INTRODUCTION There is growing interest at the moment in the use of nanoparticles as theranostic objects (agents that combine diagnostic and therapeutic functions on one single platform) [1-3] and in the development of nanocomplexes capable of performing a therapeutic function or binding to cells only in response to certain signals from the body or to the absence of such signals [4], or external stimuli [5]. For an early diagnosis of diseases and the monitoring of ongoing therapy, it is important to be able to visualize the distribution of nanoagents in the body by means of various markers. Many magnetic nanoparticles are superparamagnetic, which makes them detectable by magnetic resonance imaging [6], MPI visualization [7], ferromagnetic resonance [8], giant magnetic resistance [9], etc. [10-12]. Of particular interest is the detection of nonlinear magnetic materials, which is based on the exposure of a sample to a magnetic field at two frequencies and the monitoring of the response at combinatorial frequencies of the applied field (MPQ detection) [13]. This method enables highly sensitive and quantitative detection of superparamagnetic nanoparticles in a wide range of concentrations, in particular non-invasively in a living organism, which opens up broad prospects for their use in biomedicine. Nonstabilized magnetic nanoparticles do not have colloidal stability under physiological conditions, and they are susceptible to oxidation, which can decrease their detection limit [14]. An effective dense coating that can protect magnetic particles from oxidation and aggregation is a silica shell. Such a coating is highly stable and inert, and its surface can be modified by the desired functional groups. In addition, the mesoporous silica structure is used to deliver therapeutic agents and genetic vectors [15]. Silica-containing nanoparticles are often synthesized using the Stober method. This is a simple and convenient one-step method that avoids surfactants or toxic organic solvents, and a relatively low rate of inorganic layer formation enables one to control the resulting nanoparticle’s size [16]. We synthesized magnetic and magneto-fluorescent markers coated with a silica shell. The particle surface was functionalized with amino and carboxyl groups to ensure use of these markers for conjugation with other nanoagents, proteins, and targeting moieties. We also proposed a method for coating magnetic particles with silica without the need for further modification of the surface by functional groups. We studied the synthesized nanoparticles by transmission electron microscopy, electron microdiffraction, and dynamic and electrophoretic light scattering, and we measured the detection limit of the nanoparticles as magnetic markers for biomedical research. We demonstrated effective quantitative and optical labeling of various eukaryotic cells by the nanoparticles and found a relatively low cytotoxicity of the markers at the tested concentrations. The produced markers are promising for use in vivo: e.g., to identify tissue macrophages and determine their activity for the diagnosis of atherosclerosis, cancers, myocardial infarction, and other human diseases [17, 18]. EXPERIMENTAL In the study, we used iron (II) chloride tetrahydrate, iron (III) chloride hexahydrate, tetraethyl orthosilicate (TEOS), (3-aminopropyl)triethoxysilane, tris(2,2’- bipyridyl)ruthenium (II) chloride hexahydrate, succinic anhydride, carboxymethyl dextran sodium salt, L-glutamine, dye Hoechst 33342 (Sigma-Aldrich), aqueous ammonia, nitric acid, trisodium citrate dihydrate, isopropyl alcohol, ethyl alcohol, dimethyl sulfoxide (Chimmed), ninhydrin, MTT solution (Dia-m), dry methyl alcohol (Merck), Concanavalin A (lectin from Canavalia ensiformis) (Vector Laboratories), phosphate buffered saline (PBS) pH 7.4, carbonate buffer pH 9, McCoy’s 5A medium (Life Technologies), fetal bovine serum (FBS) (HyClone), and BT-474, SK-BR-3 (human mammary gland), HEK 293T (human embryonic kidney), and CHO (Chinese hamster ovary) cell lines. For magnetic separation, a permanent cylindrical Neodymium Iron Boron magnet D 25 × 10 mm (Ningbo Ketian Magnet Co.) was used. Synthesis of magnetite nanoparticles A mixture containing 2.9 mmol of FeCl2•4H2O, 10.1 mmol of FeCl3•6H2O, and 40 mL of distilled water was added with 5 mL of 30% NH4OH under constant stirring. The solution was kept at 80 °C for 2 h. The resulting particles were treated with a 2M HNO3 solution and then repeatedly washed with distilled water by magnetic separation on a 25 mm Neodymium Iron Boron magnet. The particles not attracted to the magnet were sequentially collected for 15 min, thereby forming different fractions of magnetic particles. The first two fractions had low pH values, which led to a rapid degradation of particles. Magnetic nanoparticles of the third fraction were used in the experiments. Coating of nanoparticles with a silica shell To stabilize magnetic nanoparticles under the reaction conditions, the particles were pre-coated with a citrate anion by adding trisodium citrate (a concentration of 25 g/L) to a colloidal solution of magnetic particles. Alternatively, the particles were coated with a polymeric carboxymethyl dextran layer. For this, carboxymethyl dextran was added (to get a final concentration of 50 g/L) to a colloidal nanoparticle solution under heating to 80°C. After preliminary stabilization, the magnetic particles were washed three times with distilled water. Fifty microliters of magnetic particles was added to 1 mL of alcohol. The reaction mixture pH was adjusted to 9, and then 10 - 200 μL of TEOS was added. After 1 day, the nanoparticles were washed by centrifugation with distilled water. Functionalization of the silica nanoparticle surface A 1% solution of (3-aminopropyl)triethoxysilane in ethanol was added to the synthesized particles, which led to exposure of the primary amino groups on their surface. The particles were then washed twice with ethanol. Further, the amino groups were modified into carboxyl groups by the addition of succinic anhydride in a carbonate buffer (pH 9) to a concentration of 4 g/L. After 3 h, the particles were washed from the reaction products with distilled water. Preparation of magneto-luminescent silica nanoparticles Magneto-luminescent nanoparticles were prepared analogously to the magnetic particles coated with silica in ethanol by adding 0.03 mg of tris(2,2’-bipyridyl)ruthenium (II) chloride hexahydrate to 1 mL of the reaction mixture 5 min after the start of TEOS hydrolysis. After the synthesis, the nanoparticles were stored in the dark at +4 °C. Characterization of particles The hydrodynamic nanoparticle size and zeta potential were determined by dynamic light scattering and electrophoretic light scattering using a Zetasizer Nano ZS analyzer (Malvern Instruments Ltd.). We used the mean particle size and the mean zeta potential value. To measure the zeta potential, the particles were transferred to PBS, pH 7.4, before measurement. The morphology of the nanoparticles was examined using a JEM-2100 transmission electron microscope (JEOL Ltd.) with an accelerating voltage of 200 kV. The nanoparticle samples were applied to a carbon-coated copper grid and then dried in air. The phase composition of the particles was determined by the electron microdiffraction method. The magnetic signal of iron oxide markers was determined by MPQ detection of nonlinear magnetic materials [13]. For measurement, 20 μL of the nanoparticle sample in the cylindrical tube was placed into the coil of the MPQ reader. Fluorescence and absorption spectra were acquired using an Infinite M1000PRO Microplate reader (Tecan Group Ltd.). Cell labeling with nanoparticles Cells of the BT-474, SK-BR-3, HEK 293T, and CHO lines were cultured in a McCoy’s 5A medium supplemented with 10% heat-inactivated fetal bovine serum and 2 mM L-glutamine at +37°C in a humidified atmosphere with 5% CO2. The cells were passaged 2 to 3 times a week at 80-90% confluence. The cells removed from the culture plastic surface (0.7 × 106) were washed twice with PBS, incubated with nanoparticles at a concentration of 0.01 g/L at room temperature for 2 h, and washed from unbound particles under constant stirring. The number of cell-bound particles was determined by MPQ-cytometry [18]. Cell viability assay Nanoparticle cytotoxicity was assessed using an MTT test. Cells were seeded on a 96-well plate, 104 cells/well into 200 μL of McCoy’s 5A medium with 10% FBS. The cells were cultured at 37°C in a CO2 incubator overnight. Then, the medium was removed and the cells were sterilely added with a serum-free medium (negative control) and a serum-free medium containing the tested particles at various concentrations at a volume of 100 μL per well. The cells were incubated at room temperature for 2 h, then washed with the serum-free medium, added with McCoy’s 5A medium containing 10% FBS, and incubated in a CO2 incubator (24 h, 37°C). The medium was then shaken off, and the cells were washed once with the medium. After this, 100 μL of a MTT solution (0.5 g/L in McCoy’s 5A) was added per well and incubated at 37 °C in a 5% CO2 atmosphere for 1 h. Then, the MTT solution was removed, 100 μL of dimethyl sulfoxide was added per well, and the plate was shaken until complete dissolution of formazan crystals. The solution absorbance in each well was measured using an Infinite M1000PRO Microplate reader - (Tecan Group Ltd.) at a wavelength of λ=540 nm. Fluorescence microscopy Cells were plated into a 96-well plate, 104 cells/well in 200 μL of McCoy’s 5A medium with 10% FBS. After culturing at 37°C in a CO2 incubator overnight, the tested particles were sterilely added to the cells and the cells were incubated at room temperature for 2 h, washed with serum-free medium, added with McCoy’s 5A medium with 10% FBS, and incubated in a CO2 incubator at 37°C for 24 h. Cell nuclei were stained with the Hoechst 33342 dye at room temperature for 10 min and then washed three times with PBS. Cell samples were analyzed with a Leica DMI 6000B inverted fluorescent microscope (Leica Microsystems) in transmitted light and fluorescence channels corresponding to nanoparticle fluorescence (excitation at 545/30; emission at 610/75) and Hoechst 33342 dye fluorescence (excitation at 360/40; emission at 470/40). RESULTS AND DISCUSSION Magnetite nanoparticles were synthesized by co-precipitation of iron (II) and (III) chlorides under alkaline conditions. The synthesis was optimized to produce magnetic markers with a minimum detection limit. Because many iron oxyhydroxides produced in the reaction were not superparamagnetic and reduced the detectable magnetic signal of the entire nanoparticle sample [19], it was very important to determine the optimum ratio of iron salts in the reaction mixture. The maximum, normalized signal of particles was found to occur at a salt ratio of [FeCl2]/[FeCl3]=1/3.5. In this case, the maximum magnetic signal was observed in the third and fourth fractions of nanoparticles (Fig. 1A). The detection limit of these nanoparticles determined with MPQ was found to be 2.7 ng in 20 μL of solution. Then, the nanoparticles were coated with a silica shell. The zeta potential of magnetic nanoparticles at pH 9 was near zero, which led to their aggregation under the reaction conditions. The agglomerates that formed at high pH lost colloidal stability. Therefore, it was necessary to modify the particles before the synthesis of the silica coating. For this purpose, as in [20], we used a citrate coating (hereinafter, these particles are designated as m-cit). In this case, the zeta potential of the nanoparticles became strongly negative, and the particles remained stable over a wide range of pH values. For the first time, a polymeric carboxymethyl dextran was used as an alternative intermediate coating. The magnetic nanoparticles coated with carboxymethyl dextran (hereinafter m-CMD) were stable under the reaction conditions. In addition, the polymer bounded several magnetite particles together, which resulted in polymer-coated particles with a high content of magnetic nuclei, and, hence, a lower detection limit. Then, hydrolysis of tetraethyl orthosilicate with polycondensation of the reaction products on the magnetite surface was performed. Synthesis of silica nanoparticles lacking a magnetic core was used as a model system for exploring the main dependencies of the synthesis process. We studied the effect of parameters such as the solvent type, [H2O]/ [TEOS] ratio, and the reaction pH on the size of the resulting SiO2 nanoparticles. Increase in the carbon chain length in the used alcohol was found to result in a substantial increase in the size of the synthesized particles. The mean silica particle size was ~ 10 nm in methanol, 100 nm in ethanol, and 500 nm in isopropanol. Solvents with a longer carbon chain are hydrophobic, which is not compatible with the standard Stober reaction. A change in the [H2O]/[TEOS] ratio in the reaction enabled a more accurate control of the silica particle size (Fig. 1B). The dependence of the hydrodynamic particle size on the reagent ratio had a characteristic profile with a pronounced maximum, which was probably related to a decrease of tetraethyl orthosilicate or water quantities due to the reaction within the tested concentration range. The Stober process proceeded at alkaline pH, and increase in the pH significantly accelerated the reaction, which adversely affected the particle size dispersion. Most of the experiments were carried out at pH 9, with the particle synthesis time being approximately 1 h (Fig. 1C). We synthesized both magnetic and magnetic-luminescent silica-coated nanoparticles. The growth of magnetic silica particles depended on the reaction conditions in the same pattern as that of SiO2 particles. In particular, the [TEOS]/[H2O] ratio in the synthesis of m-cit-SiO2 influenced the nanoparticle size in the same pattern as was previously determined for SiO2 nanoparticles. The use of methanol or ethanol as a solvent resulted in magnetic particles with mean sizes ranging from 50 to 80 nm and 100 to 200 nm, respectively. In isopropanol, citrate-coated magnetic particles aggregated: therefore, before starting the reaction, the particles were first coated with a thin SiO2 layer in methanol and then used as nucleation centers in the next step of the Stober process in isopropanol. This procedure resulted in particles of 300-500 nm in size. Using carboxymethyl dextran as an intermediate coating, we obtained nanoparticles with mean sizes of 200 ± 60 nm, with the mean size of initial m-CMD particles being 44 ± 12 nm. Nanoparticles of 200 ± 60 nm in size were used twice as “seeds” in the Stober reaction in isopropanol to produce particles of 764 ± 187 nm in size. The use of the described particles as nucleation centers in a multistage variant of the Stober reaction resulted in large-size particles that were not appropriate for in vivo experiments [21] but interesting for ex vivo and in vitro diagnostics. To synthesize fluorescent nanoparticles, we, as in [22], added [Ru(bipy)3]Cl2 to the reaction mixture 5 min after starting the reaction to avoid the aggregation of magnetic nuclei through an increase in the ionic strength of the solution. Tris(2,2’-bipyridyl)ruthenium (II) was incorporated into the forming amorphous silica lattice, which induced fluorescent properties in the particles. The excitation and emission spectra of the particles are shown in Fig. 2. The particles retained their colloidal stability and ability to fluoresce for at least 1 year. For various biological applications, conjugation of nanoparticles with proteins or other objects is often necessary. Bioconjugation chemistry allows one to couple objects of different nature via certain functional groups. One of the most convenient techniques is carbodiimide conjugation of a carboxyl group to a primary amino group, resulting in the formation of a stable peptide bond [23]. The synthesized m-cit-SiO2 nanoparticles initially exposed surface hydroxyl groups, so we performed a two-step modification of their surface to obtain carboxyl groups. First, the surface of SiO2 particles was treated with (3-aminopropyl)triethoxysilane. The presence of surface amino groups was proved by a change in the color of a nanoparticle solution upon its interaction with a 5% ninhydrin solution and also by a change in the mean particle zeta potential from -36 to +12 mV. After that, the particles were treated with succinic anhydride and surface amino groups were converted to carboxyl groups by the ring opening reaction. The logarithmic dependence of the resulting zeta potential of particles on the succinic anhydride concentration in the mixture enabled the production of particles with different zeta potentials ranging from +12 to -58 mV (Fig. 1D). Surface-exposed amino groups cause particle aggregation, but after the second stage of modification, the hydrodynamic particle size becomes equal to that of the original particles without aggregate formation, which made it possible to use the method in producing colloidally stable solutions of differently charged magnetic silica particles. It should be noted that the use of carboxymethyl dextran for intermediate stabilization of magnetite eliminates the need for an additional modification of the surface of magnetic silica particles, because the carbohydrate polymer with carboxyl groups occurs on the surface immediately after the synthesis. The presence of dextran on the surface was confirmed by sedimentation of particles in the presence of Concanavalin A that bound carbohydrates and, consequently, the polysaccharide on the particles surface [24]. Thus, the use of carboxymethyl dextran accelerates the synthesis and provides, immediately after the Stober reaction, markers ready for conjugation with proteins. Control of the physico-chemical properties of magnetic silica nanoparticles: (A) the dependence of the normalized nanoparticle magnetic signal on the ratio of iron salts; (B) the dependence of the hydrodynamic particle size on the [TEOS]/[H2O] ratio in the Stober process for various solvents; (C) the dependence of the hydrodynamic particle size on time in the Stober reaction; (D) the effect of the succinic anhydride concentration in the reaction mixture on the particle zeta potential. Error bars indicate the standard deviation from the mean particle size. The morphology of m-cit-SiO2 magnetic silica nanoparticles with surface carboxyl groups, synthesized in ethanol and methanol, and m-CMD-SiO2 particles synthesized in methanol was studied by transmission electron microscopy and electron microdiffraction (Fig. 3). The obtained electron micrographs revealed that all synthesized nanoparticles were multinuclear structures containing 2 to 30 magnetite nuclei and having a solid silica shell with a thickness of 2 (Fig. 3A) to 30 nm (Fig. 3C). The m-CMD-SiO2 particles had more iron oxide nuclei than m-cit-SiO2 ones, on average, and had a detection limit determined with MPQ of 2.7 ng in 20 μL of solution, which is comparable or superior to many methods widely used in magnetometry. It should be noted that the nanoparticle’s size determined from image analysis correlates with the dynamic light scattering data. An analysis of the diffraction spectrum of the magnetic nuclei demonstrated that they consisted of magnetite Fe3O4, the crystallographic Fd3m space group (cubic system), with the main interplanar distances in the crystal being 0.49, 0.29, 0.25, 0.21, 0.17, and 0.15 nm. The strongest line was 0.25 nm. The synthesis of magnetic nanoparticles capable of effectively interacting with the surface of living cells is important in such areas as MRI monitoring of stem cells, magnetic tissue engineering, magnetofection of eukaryotic cells, and some others. Previous studies have demonstrated that one of the important characteristics that determine the interaction of particles with proteins and cells is the zeta potential [25]. While a positive charge on a particle’s surface leads to a more active adsorption of proteins, a strong negative charge significantly increases the efficiency of cellular uptake by particles [25]. In this paper, we have demonstrated effective labeling of eukaryotic cells from different tissues and species by negatively charged m-CMD-SiO2-particles. The cell lines BT-474, SK-BR-3, HEK 293T, and CHO were incubated with nanoparticles and washed from unbound particles for further analysis. Using fluorescence microscopy, we found that these particles were able to effectively visualize eukaryotic cells (Fig. 4A), with the cell membrane integrity being preserved. Upon interaction with the cell membrane, the particles, despite their high colloidal stability, tended to form bright and visually detectable large conglomerates. Nanoparticles used as markers of the cell surface should possess high biocompatibility. Therefore, we compared the cytotoxicity of the particles in the MTT test. At the nanoparticle concentration used for cell visualization, namely 0.01 g/L, more than 85% of the cells (except the HEK 293T line) retained their viability (Fig. 4C). In this case, IC50 of m-CMD-SiO2 particles for all four cell lines was in the range of 63-125 mg/L, which indicates their low cytotoxicity, comparable to that of other magnetic nanoparticles used in vivo [26]. It is interesting to note that ruthenium (II)-based fluorescent compounds can be considered for use as chemotherapeutic agents [27]. But in our case, the presence of ruthenium (II) did not significantly affect particle toxicity, probably due to the strong fixation of ruthenium in a silica shell. Electron micrographs showing the typical architectures of magnetic silica nanoparticles. Nanoparticles were synthesized in methanol (A) or ethanol (B) through intermediate stabilization with citrate and in ethanol through intermediate coating with carboxymethyl dextran (C). (D) shows a microdiffraction pattern of magnetic nanomarkers. The physico-chemical properties of these particles, such as fluorescence and magnetism, as well as the opportunity of their effective modification by biomolecules, make the particles very promising for diagnostic purposes. These nanoparticles can be simultaneously visualized and quantified in explored sites of their uptake. For example, we used MPQ-cytometry to quantify interactions between m-CMD-SiO2 nanoparticles and the mentioned cell lines and revealed statistically different uptakes of the nanoparticles in different cells, expressed in the mass content of particles per cell (BT-474: 110.4 ± 1.3; SK-BR-3: 61.1 ± 1.2; HEK 293T: 56.6 ± 1.3; CHO: 24.6 ± 7.2 fg/cell). It should be noted that even a smaller amount of magnetic particles associated with cells is sufficient not only for in vitro imaging of cells, but also for tracking cells in a living organism [28]. Labeling of eukaryotic cells by magneto-fluorescent m-CMD-SiO2 nanoparticles. (A) Fluorescence microscopy: visualization of different cells with m-CMD-SiO2 nanoparticles. Top panel: transmitted light images; bottom panel: overlaying of fluorescence light images of nanoparticles (excitation at 545/30, emission at 610/75) and the nuclear dye Hoechst 33342 (excitation at 360/40, emission at 470/40). Scale bars - 75 μm. (B) Cellular uptake of m-CMD-SiO2 nanoparticles measured by MPQ-cytometry. (C) Cytotoxicity of m-CMD-SiO2 nanoparticles. Therefore, we synthesized magnetic and magneto-fluorescent particles with the desired features: magnetism, fluorescence, and controlled surface properties. These particles were effectively used for the labeling of eukaryotic cells, with the integrity and viability of the cells being preserved. The particles can be detected with high sensitivity using the original method for the detection of nonlinear magnetic materials. The synthesized SiO2-coated nanoparticles may be further linked to various biopolymer molecules [29] and used for tar geted drug delivery. In addition, they are promising cell surface markers for such biological and biomedical applications as tissue engineering, various immunoassays, as well as different nanobiotechnology aspects where highly efficient labeling of cells with magnetic particles is necessary in order to further affect the resulting cell-nanoparticle complexes [30].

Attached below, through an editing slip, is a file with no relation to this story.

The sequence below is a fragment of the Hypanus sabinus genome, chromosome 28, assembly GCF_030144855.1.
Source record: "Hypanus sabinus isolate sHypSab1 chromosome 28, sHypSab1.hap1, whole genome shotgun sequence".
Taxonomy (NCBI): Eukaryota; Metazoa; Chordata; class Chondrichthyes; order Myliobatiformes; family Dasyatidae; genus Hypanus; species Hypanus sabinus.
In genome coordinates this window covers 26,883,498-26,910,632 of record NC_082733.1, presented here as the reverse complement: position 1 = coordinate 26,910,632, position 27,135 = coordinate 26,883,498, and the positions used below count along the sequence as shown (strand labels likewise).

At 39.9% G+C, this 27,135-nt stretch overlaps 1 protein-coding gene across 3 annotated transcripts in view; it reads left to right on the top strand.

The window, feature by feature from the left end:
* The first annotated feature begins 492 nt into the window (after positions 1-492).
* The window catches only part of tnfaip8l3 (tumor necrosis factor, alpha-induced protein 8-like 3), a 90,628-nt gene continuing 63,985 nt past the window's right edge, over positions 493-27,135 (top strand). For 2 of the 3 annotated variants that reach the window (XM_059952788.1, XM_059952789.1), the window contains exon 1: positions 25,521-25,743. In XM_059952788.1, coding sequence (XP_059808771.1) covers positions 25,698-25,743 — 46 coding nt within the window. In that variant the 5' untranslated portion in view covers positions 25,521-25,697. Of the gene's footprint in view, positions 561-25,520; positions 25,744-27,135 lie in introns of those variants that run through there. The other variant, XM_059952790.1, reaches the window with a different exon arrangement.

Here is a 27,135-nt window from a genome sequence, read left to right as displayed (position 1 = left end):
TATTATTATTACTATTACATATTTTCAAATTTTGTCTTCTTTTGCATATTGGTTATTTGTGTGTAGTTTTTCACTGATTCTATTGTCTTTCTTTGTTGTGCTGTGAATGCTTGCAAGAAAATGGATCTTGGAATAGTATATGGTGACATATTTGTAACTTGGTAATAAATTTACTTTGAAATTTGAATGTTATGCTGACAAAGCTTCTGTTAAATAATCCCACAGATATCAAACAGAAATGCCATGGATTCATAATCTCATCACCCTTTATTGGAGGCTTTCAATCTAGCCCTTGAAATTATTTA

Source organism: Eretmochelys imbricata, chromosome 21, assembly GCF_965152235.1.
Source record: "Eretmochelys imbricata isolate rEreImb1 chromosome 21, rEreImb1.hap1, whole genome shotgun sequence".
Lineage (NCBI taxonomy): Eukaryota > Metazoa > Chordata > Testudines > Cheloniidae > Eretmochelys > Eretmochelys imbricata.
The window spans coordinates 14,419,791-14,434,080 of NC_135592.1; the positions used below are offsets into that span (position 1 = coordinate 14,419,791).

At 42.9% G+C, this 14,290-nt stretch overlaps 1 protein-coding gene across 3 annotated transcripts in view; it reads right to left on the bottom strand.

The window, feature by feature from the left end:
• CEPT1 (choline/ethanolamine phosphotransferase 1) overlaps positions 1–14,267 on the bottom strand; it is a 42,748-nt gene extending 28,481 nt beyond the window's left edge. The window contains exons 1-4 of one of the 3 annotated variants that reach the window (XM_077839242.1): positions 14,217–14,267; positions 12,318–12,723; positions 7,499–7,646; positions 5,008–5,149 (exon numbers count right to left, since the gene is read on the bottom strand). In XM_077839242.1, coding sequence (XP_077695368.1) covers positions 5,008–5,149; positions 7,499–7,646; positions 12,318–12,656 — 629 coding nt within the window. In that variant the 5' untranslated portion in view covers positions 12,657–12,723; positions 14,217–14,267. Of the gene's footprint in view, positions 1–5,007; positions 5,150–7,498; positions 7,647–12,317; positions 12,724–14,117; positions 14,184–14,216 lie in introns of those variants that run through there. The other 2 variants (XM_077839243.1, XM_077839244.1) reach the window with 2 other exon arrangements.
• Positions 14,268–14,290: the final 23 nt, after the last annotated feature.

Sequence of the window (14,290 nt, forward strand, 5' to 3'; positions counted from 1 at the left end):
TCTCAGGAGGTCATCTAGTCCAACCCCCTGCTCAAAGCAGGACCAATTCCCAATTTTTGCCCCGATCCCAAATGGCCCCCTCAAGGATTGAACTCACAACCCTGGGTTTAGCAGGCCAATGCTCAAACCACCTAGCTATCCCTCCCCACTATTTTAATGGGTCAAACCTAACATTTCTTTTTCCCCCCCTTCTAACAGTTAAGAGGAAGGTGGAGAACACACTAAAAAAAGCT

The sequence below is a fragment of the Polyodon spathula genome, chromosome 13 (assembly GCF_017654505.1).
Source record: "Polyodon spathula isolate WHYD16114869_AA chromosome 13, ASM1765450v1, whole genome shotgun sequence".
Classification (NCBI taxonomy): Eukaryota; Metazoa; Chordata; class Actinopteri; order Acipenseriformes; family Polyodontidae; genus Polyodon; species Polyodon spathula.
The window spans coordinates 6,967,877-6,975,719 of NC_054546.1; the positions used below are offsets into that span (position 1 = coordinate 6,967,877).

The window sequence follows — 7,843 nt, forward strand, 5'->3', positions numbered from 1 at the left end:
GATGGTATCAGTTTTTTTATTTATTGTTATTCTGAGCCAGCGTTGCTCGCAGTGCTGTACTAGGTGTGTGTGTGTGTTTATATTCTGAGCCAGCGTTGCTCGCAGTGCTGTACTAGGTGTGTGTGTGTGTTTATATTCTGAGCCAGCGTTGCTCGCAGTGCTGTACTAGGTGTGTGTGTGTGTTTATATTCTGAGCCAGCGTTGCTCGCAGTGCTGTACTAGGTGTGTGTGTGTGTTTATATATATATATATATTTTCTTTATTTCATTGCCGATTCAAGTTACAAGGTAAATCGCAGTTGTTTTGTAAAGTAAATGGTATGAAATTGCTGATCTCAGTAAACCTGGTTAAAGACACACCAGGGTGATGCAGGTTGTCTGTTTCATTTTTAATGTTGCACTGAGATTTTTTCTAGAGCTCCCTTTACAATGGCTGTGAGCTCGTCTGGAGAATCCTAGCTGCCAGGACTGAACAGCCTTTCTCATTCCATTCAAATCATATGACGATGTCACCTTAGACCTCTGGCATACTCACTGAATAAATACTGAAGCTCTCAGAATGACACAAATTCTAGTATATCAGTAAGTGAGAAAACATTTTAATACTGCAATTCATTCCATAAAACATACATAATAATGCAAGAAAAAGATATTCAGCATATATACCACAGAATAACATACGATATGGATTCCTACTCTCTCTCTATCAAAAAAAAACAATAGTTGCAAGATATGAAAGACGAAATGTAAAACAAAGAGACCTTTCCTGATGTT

I. V. Zelepukin